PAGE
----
Bell Street

Nora finished bringing the flowers onto the back porch and made sure the back door locked behind her. She went to the kitchen sink to wash her hands. She drew them back immediately after putting them under the stream of water, thinking that the water was hot. She realized instead the water wasn’t warm but that her hands had become so cold while working outside in the wet October air. She let the water sting the surface of her skin and rubbed them together to bring the warmth inward. There were dishes in the sink and on the table too, and she looked at them as she dried her hands, left them where they were and went out to the front to wait for Owen.

She grabbed a cushion from the small chair on the porch. She always hated that chair, a filigree cast iron white thing that Owen thought looked good on the porch and was too heavy for her to throw out. She put the cushion down on the top step to shield her rear from the hard, cold concrete. Nora’s hand were not quite dry and the wind let her know that, so she curled them up under her sweater. Owen loved to make the point that Beverly had no vistas, no point of perspective from which to see the neighborhood; trees and cars blocked everything and while the houses were lovely the lots were still city lots, close together and close to the street. On a day like this it didn’t matter as much. The faltering daylight was beautiful filtering through the trees, the leaves were changing, bright gold and auburn and orange. They were still bright and complementing and flowing through the dark browns and red brick houses and the dark evergreens and even the asphalt and the sidewalk to make up one canvas of watercolors.

But all she could see was her part of her block and not even all of that. Nor could she go somewhere and see the whole of the neighborhood. Owen’s argument was that the physical nature of the area led to a neighborhood that was too insular and private, had no geographic or social center and generally lacked cohesiveness. She didn’t know about that, planning was his profession, but he said this had contributed to white flight. Regardless, it was a sad thing when their friends moved away one by one. Not that she didn’t worry about the property values and the crime. Owen said he wasn’t worried, that the talk of increased crime was a bunch of anecdotes and not based in fact.

“Oh well, whatever’, she sighed, maybe out loud. ‘Bell St. is beautiful today, fall colors in their prime.’ Nora wondered why she had not enjoyed the street like this before.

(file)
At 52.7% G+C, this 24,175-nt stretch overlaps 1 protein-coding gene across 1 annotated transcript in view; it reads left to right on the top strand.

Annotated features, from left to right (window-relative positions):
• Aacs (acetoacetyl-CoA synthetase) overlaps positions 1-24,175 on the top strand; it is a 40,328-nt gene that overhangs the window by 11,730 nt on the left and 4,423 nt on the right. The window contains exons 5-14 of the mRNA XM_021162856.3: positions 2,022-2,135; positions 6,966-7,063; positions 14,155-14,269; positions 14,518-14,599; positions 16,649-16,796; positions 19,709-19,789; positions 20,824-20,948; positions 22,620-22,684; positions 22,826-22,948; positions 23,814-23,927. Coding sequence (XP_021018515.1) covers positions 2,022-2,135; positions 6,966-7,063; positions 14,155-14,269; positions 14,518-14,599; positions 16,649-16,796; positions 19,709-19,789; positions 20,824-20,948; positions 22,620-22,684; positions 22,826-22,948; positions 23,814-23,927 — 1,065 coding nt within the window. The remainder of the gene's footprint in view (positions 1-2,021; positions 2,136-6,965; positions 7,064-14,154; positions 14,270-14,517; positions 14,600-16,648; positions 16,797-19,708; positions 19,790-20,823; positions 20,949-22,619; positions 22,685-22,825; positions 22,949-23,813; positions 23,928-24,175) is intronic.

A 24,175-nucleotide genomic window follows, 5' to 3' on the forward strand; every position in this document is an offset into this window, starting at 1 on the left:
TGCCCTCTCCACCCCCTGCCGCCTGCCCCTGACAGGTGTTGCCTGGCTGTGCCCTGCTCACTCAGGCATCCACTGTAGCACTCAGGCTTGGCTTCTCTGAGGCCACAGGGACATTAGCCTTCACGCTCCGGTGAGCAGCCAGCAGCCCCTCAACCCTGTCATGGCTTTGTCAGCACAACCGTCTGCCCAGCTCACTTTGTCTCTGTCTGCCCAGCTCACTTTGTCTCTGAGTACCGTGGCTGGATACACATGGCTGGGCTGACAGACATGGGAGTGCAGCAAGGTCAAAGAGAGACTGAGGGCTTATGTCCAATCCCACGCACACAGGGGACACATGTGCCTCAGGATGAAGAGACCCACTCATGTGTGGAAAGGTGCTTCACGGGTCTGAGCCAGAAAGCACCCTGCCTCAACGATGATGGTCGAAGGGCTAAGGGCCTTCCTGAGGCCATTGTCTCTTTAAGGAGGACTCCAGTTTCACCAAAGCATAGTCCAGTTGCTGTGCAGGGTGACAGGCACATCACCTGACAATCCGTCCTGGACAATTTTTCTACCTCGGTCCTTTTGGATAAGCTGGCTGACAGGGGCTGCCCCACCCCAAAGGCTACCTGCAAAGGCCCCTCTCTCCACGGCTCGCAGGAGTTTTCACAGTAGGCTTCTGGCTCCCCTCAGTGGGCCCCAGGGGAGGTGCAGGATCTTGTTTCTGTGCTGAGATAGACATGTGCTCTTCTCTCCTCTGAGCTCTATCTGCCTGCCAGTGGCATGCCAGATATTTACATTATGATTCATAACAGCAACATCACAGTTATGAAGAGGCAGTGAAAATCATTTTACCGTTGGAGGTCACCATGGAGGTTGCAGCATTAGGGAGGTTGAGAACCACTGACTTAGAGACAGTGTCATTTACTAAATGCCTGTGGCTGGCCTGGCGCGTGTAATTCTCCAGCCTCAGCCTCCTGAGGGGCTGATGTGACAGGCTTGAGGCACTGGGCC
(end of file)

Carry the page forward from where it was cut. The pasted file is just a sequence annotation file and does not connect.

Maybe simply she was relaxed. She wasn’t teaching for the first time in fifteen years and so she had had the whole week to herself. She slept well for several nights in a row, for the first time in many months. Wendy was gone now, married the Saturday before, the last one, and now Nora felt her breathing had become slower and deeper. Even after going through the ordeal with the other two girls, the whole wedding process made her feel marginally psychotic. Karen and her husband Art and Brian left on Monday, and the phone stopped ringing constantly only today. She went pretty much from funeral plans into wedding plans and she hadn’t realized how much she valued the normal rhythm of her life. Even her mother upstairs, sick for two years didn’t throw her off that much. It was probably harder for Owen, but he was very supportive role and never once complained. Many people came up to her and commented that it was too bad her mother hadn’t lived to attend the wedding, which through all her smiles and thank yous struck Nora as a funny and kind of stupid thing to say.

Owen and she decided in bed that night that it was an example of people wanting life to be like the movies, desiring life to have the same kinds of climaxes. She really hadn’t missed her yet. She had been so busy and her mother had been in so much pain. She just felt a kind of hollow nausea, a vague and mild poison in her stomach whenever she thought about it.

She hadn’t felt that way when her father died. He was a distant authority figure and they didn’t have the benefit of having a relationship when she was an adult. Maybe it was just that Owen came along at the right time. They met weeks before the stroke and after her father was gone, Owen filled more space than he had occupied. And he was similar to him, always confident and certain and willing to take control of any situation. Maybe that was the one thing that she got out of her father that she needed. Not that she was a weak person, she didn’t think of herself that way, but rather that it was a comfort to have someone around who seemed so sure of themselves. Sometimes when they were first married she would fall into a deep dream state and imagine that her father was lying next to her in bed. In reality, the two of them were very different. Owen was emotional, considerate and open and as liberal as her father was conservative. Knowing her father’s seriousness and Owen’s fondness for an argument, her father would have ended up hating him.

Owen was certainly opinionated, but never stubborn at least not with her. Advocacy real was the right field for him.  He hadn’t changed much and she wondered where he got the energy. Or more accurately, passion for ideas, issues and doing things. For instance, he had called from the airport and asked her to be ready, that he was taking her to hear some baroque music at the Rockefeller chapel in Hyde Park. He had been at 4am and flown to a conference in Cincinnati that morning and still wanted to go to the concert this evening.

He told her he loved her on their second date and he tried writing her poems, something unfortunate about the color of her eyes. He asked her to marry him the day after they buried her father. He still said I love you every night before they went to sleep.